Exchanges also have to play their part. He says they should focus on “the 4Ps: products, players, participants and partnerships”. The markets need new products, they need new players including dramatic increases in the proportion of the local population who trade on capital markets and activity levels by international investors. Top companies – for instance oil companies in Nigeria – may not even be listed and there is plenty of potential to put leading companies onto the radar screen of the international investors. African stock exchanges also need to seek new partnerships with each other. Links between markets in East and Southern Africa are advancing.
How the African Stock Exchanges Association (ASEA) aims to shape the future of African capital markets:
1. Emerge as the organization of reference and choice for investors to obtain first-hand information on African stock markets, increase the visibility of the African markets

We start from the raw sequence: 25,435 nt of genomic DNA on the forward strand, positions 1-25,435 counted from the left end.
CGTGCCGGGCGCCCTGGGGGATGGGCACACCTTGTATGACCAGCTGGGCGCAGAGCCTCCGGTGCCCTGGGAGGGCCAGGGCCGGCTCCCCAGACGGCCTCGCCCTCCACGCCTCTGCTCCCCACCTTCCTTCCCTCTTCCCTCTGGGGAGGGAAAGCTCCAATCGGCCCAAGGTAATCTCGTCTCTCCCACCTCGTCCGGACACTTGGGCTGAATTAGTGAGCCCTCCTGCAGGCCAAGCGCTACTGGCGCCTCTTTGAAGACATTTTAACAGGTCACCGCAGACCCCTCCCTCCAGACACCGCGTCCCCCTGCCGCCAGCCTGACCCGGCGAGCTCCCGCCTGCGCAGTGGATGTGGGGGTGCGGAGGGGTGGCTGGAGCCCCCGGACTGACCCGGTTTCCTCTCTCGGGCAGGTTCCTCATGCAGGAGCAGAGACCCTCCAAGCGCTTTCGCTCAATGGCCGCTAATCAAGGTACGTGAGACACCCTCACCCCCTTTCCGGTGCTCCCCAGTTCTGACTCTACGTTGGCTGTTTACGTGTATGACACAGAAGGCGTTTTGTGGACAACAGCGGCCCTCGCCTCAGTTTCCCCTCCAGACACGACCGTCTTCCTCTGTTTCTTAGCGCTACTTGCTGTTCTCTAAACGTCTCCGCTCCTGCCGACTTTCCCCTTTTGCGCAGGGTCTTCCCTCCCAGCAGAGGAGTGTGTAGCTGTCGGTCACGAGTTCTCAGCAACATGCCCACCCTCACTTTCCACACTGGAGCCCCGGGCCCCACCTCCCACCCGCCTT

2. Revamp the website to give up-to-date information to investors who want to understand the performance of African markets and to become a major source of real-time information, including the changes exchanges are going through.
3. ASEA will work a major index provider to come up with an investigate African index that will be jointly owned and should serve 2 key functions: as a benchmark for investors and to be used as reference for the creation of an African Exchange-Traded Fund. It will track ASEA’s 22 member exchanges, although have not yet decided the weighting of the JSE.
4. ASEA should become mouthpiece of African exchanges with African governments and regional organizations as well as the African Union, the African Development Bank and the World Bank.